Raising the bar for boiler systems
The efficiency of heating systems can benefit enormously with the use of advanced condensing boilers and appropriate control, as Chris Meir of Remeha explains.
Finding ways to reduce energy consumption has been a major driver for organisations in recent years as they seek to cut energy bills and lower their carbon footprint. But in today’s uncertain times, energy efficiency is more important than ever — a cost-effective, win-win solution to protecting energy security, achieving sustainability targets and keeping energy costs down.
The potential savings from implementing energy-efficiency measures are considerable. The Carbon Trust estimates that smaller organisations could shave 20 to 30% off their fuel bills simply by replacing old, energy-guzzling equipment with energy-efficient models. The European Union predicts a similar 20% reduction for refurbishment projects where older equipment is replaced with products compliant with the tighter energy efficiency standards of the Ecodesign of Energy-related Products Directive (ErP).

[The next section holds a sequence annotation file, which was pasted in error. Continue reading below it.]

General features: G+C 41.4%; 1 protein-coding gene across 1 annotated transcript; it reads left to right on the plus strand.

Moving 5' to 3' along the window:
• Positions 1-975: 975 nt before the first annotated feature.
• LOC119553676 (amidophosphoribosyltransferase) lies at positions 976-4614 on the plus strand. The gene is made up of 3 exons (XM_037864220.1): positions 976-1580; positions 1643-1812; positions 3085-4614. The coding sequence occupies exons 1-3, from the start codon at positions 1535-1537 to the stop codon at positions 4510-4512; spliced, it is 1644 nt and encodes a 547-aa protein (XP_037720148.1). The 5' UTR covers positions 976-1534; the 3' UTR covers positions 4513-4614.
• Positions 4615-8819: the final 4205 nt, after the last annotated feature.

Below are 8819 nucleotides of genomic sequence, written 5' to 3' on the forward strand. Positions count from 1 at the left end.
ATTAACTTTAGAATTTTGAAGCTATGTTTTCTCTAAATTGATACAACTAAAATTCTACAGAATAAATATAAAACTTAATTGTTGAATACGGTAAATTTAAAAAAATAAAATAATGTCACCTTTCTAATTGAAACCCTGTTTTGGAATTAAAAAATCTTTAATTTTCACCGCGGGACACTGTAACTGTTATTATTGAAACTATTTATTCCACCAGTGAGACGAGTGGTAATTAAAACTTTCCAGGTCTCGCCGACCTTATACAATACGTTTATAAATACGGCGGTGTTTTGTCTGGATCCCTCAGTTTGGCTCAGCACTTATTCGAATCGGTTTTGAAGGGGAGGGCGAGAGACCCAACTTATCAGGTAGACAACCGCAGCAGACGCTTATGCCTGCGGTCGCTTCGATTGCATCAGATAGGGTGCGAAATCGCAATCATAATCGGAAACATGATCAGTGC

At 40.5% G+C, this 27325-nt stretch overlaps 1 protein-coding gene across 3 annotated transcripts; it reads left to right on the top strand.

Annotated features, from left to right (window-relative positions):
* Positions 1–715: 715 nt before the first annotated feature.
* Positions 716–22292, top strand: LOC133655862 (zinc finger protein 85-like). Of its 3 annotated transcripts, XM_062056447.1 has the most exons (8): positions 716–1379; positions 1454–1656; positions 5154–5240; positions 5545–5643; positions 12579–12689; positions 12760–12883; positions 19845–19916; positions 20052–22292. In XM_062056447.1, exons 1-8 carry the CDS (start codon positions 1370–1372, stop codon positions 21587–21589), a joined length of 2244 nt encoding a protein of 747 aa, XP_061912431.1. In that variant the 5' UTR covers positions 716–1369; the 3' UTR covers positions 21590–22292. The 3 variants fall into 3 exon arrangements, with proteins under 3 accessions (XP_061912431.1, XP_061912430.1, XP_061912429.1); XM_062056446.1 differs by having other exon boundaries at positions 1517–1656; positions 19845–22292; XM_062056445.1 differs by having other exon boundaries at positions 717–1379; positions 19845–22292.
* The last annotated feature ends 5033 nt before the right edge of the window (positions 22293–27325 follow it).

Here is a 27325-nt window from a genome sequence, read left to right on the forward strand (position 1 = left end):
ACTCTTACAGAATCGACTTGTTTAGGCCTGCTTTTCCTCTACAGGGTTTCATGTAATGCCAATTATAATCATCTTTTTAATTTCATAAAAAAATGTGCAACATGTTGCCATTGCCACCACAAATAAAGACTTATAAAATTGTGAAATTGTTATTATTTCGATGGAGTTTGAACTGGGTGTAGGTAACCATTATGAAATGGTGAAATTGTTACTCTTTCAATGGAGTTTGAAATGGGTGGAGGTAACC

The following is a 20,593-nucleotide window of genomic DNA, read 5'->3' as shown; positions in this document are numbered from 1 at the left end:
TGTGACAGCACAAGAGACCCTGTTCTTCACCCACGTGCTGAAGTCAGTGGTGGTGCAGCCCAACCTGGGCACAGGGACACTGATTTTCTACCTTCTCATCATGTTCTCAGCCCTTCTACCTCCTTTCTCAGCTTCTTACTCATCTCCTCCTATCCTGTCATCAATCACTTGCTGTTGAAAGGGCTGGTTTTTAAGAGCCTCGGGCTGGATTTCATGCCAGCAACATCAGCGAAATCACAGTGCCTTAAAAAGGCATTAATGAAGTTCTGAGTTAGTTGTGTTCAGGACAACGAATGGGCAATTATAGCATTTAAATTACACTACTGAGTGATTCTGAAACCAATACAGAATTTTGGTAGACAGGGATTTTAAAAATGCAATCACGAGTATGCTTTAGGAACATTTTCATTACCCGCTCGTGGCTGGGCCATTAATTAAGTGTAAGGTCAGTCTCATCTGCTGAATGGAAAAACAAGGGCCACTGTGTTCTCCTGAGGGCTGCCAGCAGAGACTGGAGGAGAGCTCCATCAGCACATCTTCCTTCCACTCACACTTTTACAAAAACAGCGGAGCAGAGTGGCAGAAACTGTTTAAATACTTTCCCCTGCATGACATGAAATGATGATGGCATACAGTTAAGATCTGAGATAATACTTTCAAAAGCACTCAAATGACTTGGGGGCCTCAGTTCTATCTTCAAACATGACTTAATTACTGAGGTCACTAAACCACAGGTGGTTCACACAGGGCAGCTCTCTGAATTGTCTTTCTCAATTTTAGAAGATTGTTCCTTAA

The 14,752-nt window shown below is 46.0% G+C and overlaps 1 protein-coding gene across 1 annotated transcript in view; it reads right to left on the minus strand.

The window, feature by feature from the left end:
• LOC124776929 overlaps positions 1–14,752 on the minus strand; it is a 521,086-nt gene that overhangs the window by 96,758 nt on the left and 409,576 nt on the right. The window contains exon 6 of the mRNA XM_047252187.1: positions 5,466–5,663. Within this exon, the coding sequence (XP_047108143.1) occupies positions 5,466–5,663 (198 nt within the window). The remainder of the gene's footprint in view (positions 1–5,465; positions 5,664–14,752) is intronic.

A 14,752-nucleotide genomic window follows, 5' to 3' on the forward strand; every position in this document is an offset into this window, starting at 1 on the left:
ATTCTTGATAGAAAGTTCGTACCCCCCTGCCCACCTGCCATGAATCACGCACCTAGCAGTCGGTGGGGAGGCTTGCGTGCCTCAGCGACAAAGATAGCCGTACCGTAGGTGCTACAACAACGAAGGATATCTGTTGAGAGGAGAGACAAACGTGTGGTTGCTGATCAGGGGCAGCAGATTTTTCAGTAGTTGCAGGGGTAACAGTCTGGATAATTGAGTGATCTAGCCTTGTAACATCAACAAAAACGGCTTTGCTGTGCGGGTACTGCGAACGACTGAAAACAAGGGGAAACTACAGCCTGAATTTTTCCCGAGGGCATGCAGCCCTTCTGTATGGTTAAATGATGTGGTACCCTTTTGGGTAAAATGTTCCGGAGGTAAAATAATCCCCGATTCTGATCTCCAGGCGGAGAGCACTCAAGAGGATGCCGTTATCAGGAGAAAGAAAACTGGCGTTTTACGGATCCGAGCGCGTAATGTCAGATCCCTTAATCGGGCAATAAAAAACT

So how to go about identifying energy efficiency improvements in our existing non-domestic building stock?
Heating is a large user of energy in a building, accounting for about 40% of UK energy consumption and 20% of UK greenhouse gas emissions (Committee on Climate Change 2016). As such it is a commonly recommended starting point for efficiency measures. And for the many buildings relying on commercial boilers for their heating, a simple boiler upgrade scores high on the list of acknowledged quick wins for improved heating efficiency.
In terms of improved efficiency, the figures speak for themselves. A 10 to 15 year old boiler will achieve 70% gross efficiency at best, even when well maintained. In contrast, the latest condensing boilers are capable of delivering around 97% gross seasonal efficiency. That’s 10 to 12% higher than non-condensing boilers.